New this week on book shelves is Physics for Rock Stars by Christine McKinley. McKinley is very familiar with both parts of her book’s title. She’s a mechanical engineer, and currently plays in the band Swan Sovereign. You may have heard her in that band or in Dirty Martini, and you may have seen here in two television series: Decoded on the History Channel, and Under New York on the Discovery Channel. Her first book follows her first Drammy award winning musical, Gracie and the Atom. To hear her musical and scientific pursuits in one spot, there’s this recording of a recent LiveWire Radio show live from Portland.
The book is about science, but it’s also a memoir, relating how McKinley approaches physics and how it’s a meaningful part of her life. That last part is captured, at least in part, in another LiveWire Radio performance, where she describes her Physics Cult.
Physics for Rock Stars is available now, check with McKinley’s website(s) to see when she is performing near you (chances are much higher on the west coast of the United States).
Yesterday the White House announced that its first Maker Faire will take place on June 18th. The Administration had members of the band OK Go (who are arguably a Maker group that occasionally makes music) spread the word.
I agree that we all should get involved, and I like how the White House wants to make June 18th a Day of Making. But that seems tough to do with just two weeks notice. The Administration announced back in February that there would be a Maker Faire. That would have been an excellent time to make the suggestions for how individuals could celebrate the White House Maker Faire (or the Day of Making) in their own communities. Instead there were vague suggestions of how universities and companies could get involved. They were good suggestions, but not really directed at getting people Making.
I’m concerned that the Maker Faire will end up being the same kind of showcase/good publicity opportunity that the Science Fair can be. Sure, there are plenty of efforts to communicate the value of learning science and technology connected to the Fair, but the event does not seem to be something that an average kid could look at, decide they want to participate in, and know how to make that happen. The participants appear to have already been chosen well before the date of the Fair is announced, and I wouldn’t argue with you if you thought the projects were window dressing for announcing the latest education initiative.
That’s troubling for a science fair. But with the participatory and community elements of Maker Faires, the apparent lack of individual public engagement in the White House Maker Faire strikes me as a bigger problem. It’s okay if the participants for this Maker Faire have already been selected (as this MAKE article suggests), but I wish the White House was more explicit about it.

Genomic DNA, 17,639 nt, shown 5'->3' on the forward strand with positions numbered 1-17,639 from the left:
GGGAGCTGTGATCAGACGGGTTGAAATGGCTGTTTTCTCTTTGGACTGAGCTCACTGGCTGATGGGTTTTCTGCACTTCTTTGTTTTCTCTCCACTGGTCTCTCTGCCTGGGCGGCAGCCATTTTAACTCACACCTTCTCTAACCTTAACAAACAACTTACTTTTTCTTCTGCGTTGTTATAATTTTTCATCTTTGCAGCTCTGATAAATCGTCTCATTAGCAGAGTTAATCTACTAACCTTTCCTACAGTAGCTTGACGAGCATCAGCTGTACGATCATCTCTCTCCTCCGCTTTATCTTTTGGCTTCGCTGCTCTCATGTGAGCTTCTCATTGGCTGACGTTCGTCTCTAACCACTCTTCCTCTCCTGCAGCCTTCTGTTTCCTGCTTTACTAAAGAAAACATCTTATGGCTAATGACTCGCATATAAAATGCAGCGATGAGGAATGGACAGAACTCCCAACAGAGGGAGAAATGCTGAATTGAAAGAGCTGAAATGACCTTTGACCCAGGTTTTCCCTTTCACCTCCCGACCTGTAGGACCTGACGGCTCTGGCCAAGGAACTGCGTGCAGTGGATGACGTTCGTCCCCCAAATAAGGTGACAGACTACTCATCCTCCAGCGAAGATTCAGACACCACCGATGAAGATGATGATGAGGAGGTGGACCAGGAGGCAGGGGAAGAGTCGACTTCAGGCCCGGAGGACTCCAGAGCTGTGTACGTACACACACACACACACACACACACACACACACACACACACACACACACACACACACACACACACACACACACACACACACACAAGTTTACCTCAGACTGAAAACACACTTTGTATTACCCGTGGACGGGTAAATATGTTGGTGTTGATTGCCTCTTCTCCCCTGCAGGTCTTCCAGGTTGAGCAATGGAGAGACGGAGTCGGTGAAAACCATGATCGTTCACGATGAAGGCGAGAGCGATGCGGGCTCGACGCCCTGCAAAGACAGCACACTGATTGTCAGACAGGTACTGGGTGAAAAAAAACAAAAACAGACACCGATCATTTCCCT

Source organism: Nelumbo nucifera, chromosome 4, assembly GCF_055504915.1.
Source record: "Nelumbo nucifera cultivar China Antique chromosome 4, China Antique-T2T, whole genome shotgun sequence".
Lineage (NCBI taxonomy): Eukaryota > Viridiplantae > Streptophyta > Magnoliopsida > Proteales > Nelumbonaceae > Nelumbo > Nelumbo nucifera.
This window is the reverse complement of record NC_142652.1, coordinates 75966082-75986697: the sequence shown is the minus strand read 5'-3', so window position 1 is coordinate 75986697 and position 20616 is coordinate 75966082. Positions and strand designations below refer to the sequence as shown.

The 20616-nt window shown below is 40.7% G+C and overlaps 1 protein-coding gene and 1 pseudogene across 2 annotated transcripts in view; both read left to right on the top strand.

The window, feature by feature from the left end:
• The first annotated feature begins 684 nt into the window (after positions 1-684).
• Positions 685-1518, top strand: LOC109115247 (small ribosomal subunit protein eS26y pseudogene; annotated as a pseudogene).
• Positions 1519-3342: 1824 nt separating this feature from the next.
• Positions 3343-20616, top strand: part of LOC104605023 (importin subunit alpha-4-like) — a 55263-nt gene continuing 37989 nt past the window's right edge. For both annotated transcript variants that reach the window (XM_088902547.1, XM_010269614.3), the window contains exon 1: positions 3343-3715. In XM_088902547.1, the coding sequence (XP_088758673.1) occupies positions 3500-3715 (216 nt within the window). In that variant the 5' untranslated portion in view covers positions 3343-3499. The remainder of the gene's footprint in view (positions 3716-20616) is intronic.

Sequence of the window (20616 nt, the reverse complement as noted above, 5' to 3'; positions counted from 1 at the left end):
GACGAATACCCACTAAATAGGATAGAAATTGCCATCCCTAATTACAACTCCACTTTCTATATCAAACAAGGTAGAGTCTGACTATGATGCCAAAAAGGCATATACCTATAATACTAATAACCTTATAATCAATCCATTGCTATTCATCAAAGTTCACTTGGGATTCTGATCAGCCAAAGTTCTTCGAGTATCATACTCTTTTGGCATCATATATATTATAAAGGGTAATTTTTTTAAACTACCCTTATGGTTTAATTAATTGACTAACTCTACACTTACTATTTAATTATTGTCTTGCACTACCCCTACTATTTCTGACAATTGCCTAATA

Tom McFadden‘s recent work has focused on the kids he’s been working with in the larger San Francisco Bay area. But he’s returned in front of the camera, if only for a little bit. Based of a track by Drake, Tom’s latest video is called “Older“
Tom would like your help, because he wants to remake the video with contributions from the ‘crowd.’ Between now and June 30, you can submit a visual for a minimum of one line of the song. Instructions are on the Science with Tom website. He’s offering an in-person visit to a school or university class for the Grand Prize winner.
ABC (the American one) gave Tom some love on its Nightly News broadcast Wednesday night. Sure, it’s a puff piece, but it’s still likely to have more eyeballs see it than some of Tom’s videos. Better late to the party than never.
The World Science Festival started tonight in New York City. Peruse the program to find events of interest, though tickets may be required in advance.
Of particular note is another reading of Dear Albert, Alan Alda’s reading for the stage of a selection of Albert Einstein’s letters. It opened the festival tonight. It’s hardly the first time the reading has been done for the Festival, but I’ve found little mention of it outside of that context. Paul Rudd performed as Einstein, and Brian Greene joined Alda after the reading to discuss the play. I’m a bit frustrated about the apparent lack of performances, as it would seem that there have been plenty of chances to iron the kinks out and spread the work to a broader audience. Or at least a collection of smaller ones across the country. However, Alda’s play about Marie Curie, Radiance, appears to have had just a single run back in 2011, so I shouldn’t hold my breath about Dear Albert.
Alda will also close out the Festival announcing the winners of the latest edition of his Flame Challenge, where the entrants were required to explain what color is to an 11-year old.
A few short items, most of them following on earlier posts.
Kari Byron, Host of MythBusters and Head Rush, will host a Discovery Education online event next Tuesday, May 27th. It will take place at 1 pm Eastern time, in connection with the White House Science Fair (registration appears to be required, at least if you want to submit a question). If you (or your class) can’t make it on the 27th, an archive will be made available after the event. Several guests will appear during the event, including a student scientists and other leaders in STEM education efforts in the public and private sectors.
You may remember that for the 2013 White House Science Fair LeVar Burton and Bill Nye the Science Guy hosted a live event, but that was a White House produced activity that lacked the interactive component Discovery Education wants to have with Byron on Tuesday.
There is already video available of David Letterman’s latest segment with kid scientists from Naperville, Illinois. It was the 23rd time kid scientists from Naperville have been on The Late Show, dating back to 1997. The full episode is available for a few days via the CBS website, but the show uploaded three videos to YouTube.
In other late night video, Jon Stewart’s May 20 interview with former U.S. Chief Technology Officer Aneesh Chopra ran longer than what was broadcast. It ran long enough to be it’s own 30 minute show. The full interview is available online. Similarly, you can watch the full interview with Ron Suskind from the May 13 episode. I did not list Suskind’s interview in advance because I did not note that he was there to talk about a book on his personal experience with his son’s autism. While he certainly has experience with the condition, his normal work is in political reporting, and wouldn’t attract my attention otherwise.